In this week’s parsha, Jacob is described as being shalem, a term that is often translated as “whole” and connotes peace, completion, and perfection: “And Jacob arrived shalem to Shechem” (Gen. 33:18). This verse appears after an account of the patriarch’s mounting anxiety as he anticipates encountering Esau and the surprising anticlimax that follows. Jacob, after sending abundant gifts of cattle to appease his brother and praying to God for deliverance, resorts to the desperate measure of dividing his family into two camps, in the hope that if Esau were to attack, he would lose only half his family. To his surprise, however, he finds himself struggling not with Esau but with a mysterious figure who approaches him in the darkness while he waits alone on a river bank. Somehow Jacob succeeds in fighting off the unnamed aggressor and concludes that he has seen “Peniel” – the face of God. Even more surprising, when Esau finally makes his appearance, he kisses and embraces Jacob, and the brothers part in peace. Having successfully navigated these two encounters – one with an angel who acts like an aggressor, and one with an aggressor who acts like an angel – Jacob arrives at Shechem in a state of perfect, complete, and peaceful wholeness.
The Talmud (Shabbat 33b) interprets this type of wholeness as having three components: It refers to Jacob’s body, his finances, and his Torah study. In spite of his limp, and in spite of his generous gifts to his brother, and in spite of the fact that he has just spent twenty years working as a shepherd for his uncle, Jacob nonetheless arrives at Shechem feeling content physically, financially, and intellectually. It seems that this sense of wholeness is related less to objective circumstances and more to the way that Jacob feels about himself following the challenges he has managed to overcome. The Torah goes on to relate that Jacob, upon his arrival in Shechem, “encamped before the city” (Gen. 33:18). The word for “encamped,” va-yichan, comes from the same root as chen, meaning “grace.” The rabbis explain that Jacob graced the city by acting as benefactor, furnishing it with new coins, marketplaces and bathhouses. Jacob arrives in Shechem feeling so whole and complete that he is able to give of himself freely and generously.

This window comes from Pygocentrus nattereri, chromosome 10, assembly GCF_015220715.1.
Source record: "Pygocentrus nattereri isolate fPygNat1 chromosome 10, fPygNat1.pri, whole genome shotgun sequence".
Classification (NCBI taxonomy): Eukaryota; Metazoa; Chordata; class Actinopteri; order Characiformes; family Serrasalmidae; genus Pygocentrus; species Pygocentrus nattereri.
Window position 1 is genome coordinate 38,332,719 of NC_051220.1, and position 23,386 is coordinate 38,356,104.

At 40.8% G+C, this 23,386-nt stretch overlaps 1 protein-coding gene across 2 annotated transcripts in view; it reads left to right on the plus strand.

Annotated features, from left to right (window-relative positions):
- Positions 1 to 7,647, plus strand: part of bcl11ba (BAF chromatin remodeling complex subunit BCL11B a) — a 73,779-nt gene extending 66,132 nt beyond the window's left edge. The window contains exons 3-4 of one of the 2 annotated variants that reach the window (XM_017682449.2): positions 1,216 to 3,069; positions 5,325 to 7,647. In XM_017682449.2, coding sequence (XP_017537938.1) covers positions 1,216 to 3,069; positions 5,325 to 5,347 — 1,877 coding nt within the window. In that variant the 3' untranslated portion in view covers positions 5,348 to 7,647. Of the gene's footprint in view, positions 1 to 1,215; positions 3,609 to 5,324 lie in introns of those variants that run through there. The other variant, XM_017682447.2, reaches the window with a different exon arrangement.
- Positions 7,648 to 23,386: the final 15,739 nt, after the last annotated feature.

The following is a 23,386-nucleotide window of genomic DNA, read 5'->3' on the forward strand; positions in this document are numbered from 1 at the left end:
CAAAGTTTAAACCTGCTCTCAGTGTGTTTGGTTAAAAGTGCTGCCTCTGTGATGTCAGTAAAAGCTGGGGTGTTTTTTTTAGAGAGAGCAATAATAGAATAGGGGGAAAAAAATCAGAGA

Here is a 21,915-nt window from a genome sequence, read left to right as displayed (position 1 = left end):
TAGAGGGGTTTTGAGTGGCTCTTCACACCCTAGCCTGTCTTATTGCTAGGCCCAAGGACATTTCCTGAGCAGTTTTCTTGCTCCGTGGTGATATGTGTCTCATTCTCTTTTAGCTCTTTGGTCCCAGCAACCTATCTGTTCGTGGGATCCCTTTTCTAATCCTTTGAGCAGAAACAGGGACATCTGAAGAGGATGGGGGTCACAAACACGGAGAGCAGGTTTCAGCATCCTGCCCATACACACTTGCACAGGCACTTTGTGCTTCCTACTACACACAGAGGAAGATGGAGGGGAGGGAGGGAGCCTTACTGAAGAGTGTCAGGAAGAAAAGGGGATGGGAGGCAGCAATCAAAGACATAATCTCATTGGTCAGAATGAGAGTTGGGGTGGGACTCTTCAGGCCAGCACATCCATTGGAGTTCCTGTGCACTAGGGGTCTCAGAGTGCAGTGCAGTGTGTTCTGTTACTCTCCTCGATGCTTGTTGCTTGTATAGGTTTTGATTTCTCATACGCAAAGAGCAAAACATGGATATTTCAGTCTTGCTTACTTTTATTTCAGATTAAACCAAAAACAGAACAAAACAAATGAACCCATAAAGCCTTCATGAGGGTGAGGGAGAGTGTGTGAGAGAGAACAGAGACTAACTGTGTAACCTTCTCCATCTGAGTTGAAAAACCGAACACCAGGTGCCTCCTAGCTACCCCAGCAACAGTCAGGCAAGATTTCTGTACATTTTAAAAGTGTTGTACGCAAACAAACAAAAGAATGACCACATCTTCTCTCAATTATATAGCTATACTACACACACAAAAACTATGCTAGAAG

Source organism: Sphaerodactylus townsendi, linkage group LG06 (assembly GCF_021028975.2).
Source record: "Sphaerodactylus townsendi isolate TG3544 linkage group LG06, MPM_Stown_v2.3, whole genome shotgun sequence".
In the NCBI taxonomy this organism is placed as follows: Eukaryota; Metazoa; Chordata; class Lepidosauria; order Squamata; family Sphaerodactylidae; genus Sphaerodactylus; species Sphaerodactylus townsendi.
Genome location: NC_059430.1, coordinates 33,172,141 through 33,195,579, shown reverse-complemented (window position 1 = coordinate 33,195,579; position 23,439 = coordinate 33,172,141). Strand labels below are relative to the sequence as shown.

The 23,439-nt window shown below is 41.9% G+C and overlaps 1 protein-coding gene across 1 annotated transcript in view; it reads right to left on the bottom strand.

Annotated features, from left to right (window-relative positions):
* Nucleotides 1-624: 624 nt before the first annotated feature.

The Talmudic discussion of Jacob’s arrival in Shechem appears in the context of the story of Rabbi Shimon bar Yochai (Rashbi) a first-century sage who spent thirteen years hidden in a cave studying Torah with his son to escape Roman persecution. When Rashbi emerges from the cave, it is after years of subsisting on only the carobs and water miraculously provided by God. His skin is so flayed that his son-in-law immediately takes him to a bathhouse to tend his wounds. Presumably he has no material possessions to speak of, having just spent his life cut off from human society. But as he assures his son-in-law, his years of privation have been worthwhile, since he has attained prominence in Torah. He declares, “Since a miracle has been performed for me, I will go and fix something.”
It is at this point that the Talmud references Jacob’s sense of wholeness, noting that Jacob, too, made a contribution to the city where he had newly arrived. The juxtaposition of the stories of Jacob and Rashbi allows for one story to illuminate and fill in the gaps in the other. Rashbi believed that a miracle had been performed for him, and presumably Jacob did as well, having just been spared a potentially violent and devastating clash with his brother. Jacob assured Esau that “God has favored me and I have plenty” (Gen. 33:11), just as Rashbi assured his son-in-law that he did not mind his wounds because they were a testament to his single-minded devotion to Torah. Both men found themselves at a place in life where they felt safe, secure, satisfied with their accomplishments, and ready to give to the world around them.
When Jacob and Rashbi reach that place of wholeness, they do not rest or retire; they immediately look around them to see what needs repair. Rashi, commenting on “vayeshev Yaakov”—”and Jacob settled” (Gen. 37:1)—explains that Jacob wanted to settle down in tranquility at the beginning of next week’s parsha, but God said to him that righteous people do not merit to settle in tranquility in this world. They must always be rushing around to make the world better. It is only by moving that they remain whole, complete and shalem, as American poet Mark Strand captures so beautifully:
In a field
I am the absence
always the case.
Wherever I am
I am what is missing.
When I walk
I part the air
the air moves in
to fill the spaces
where my body’s been.
We all have reasons
to keep things whole.
When we feel whole, we are able to keep other things whole. After Jacob’s intense introspection and Rashbi’s extended isolation, both men reached a point in life where they were able to turn their focus outward and share their gifts with the world. Indeed, perhaps their greatest gift is the worthy example they set for all of us.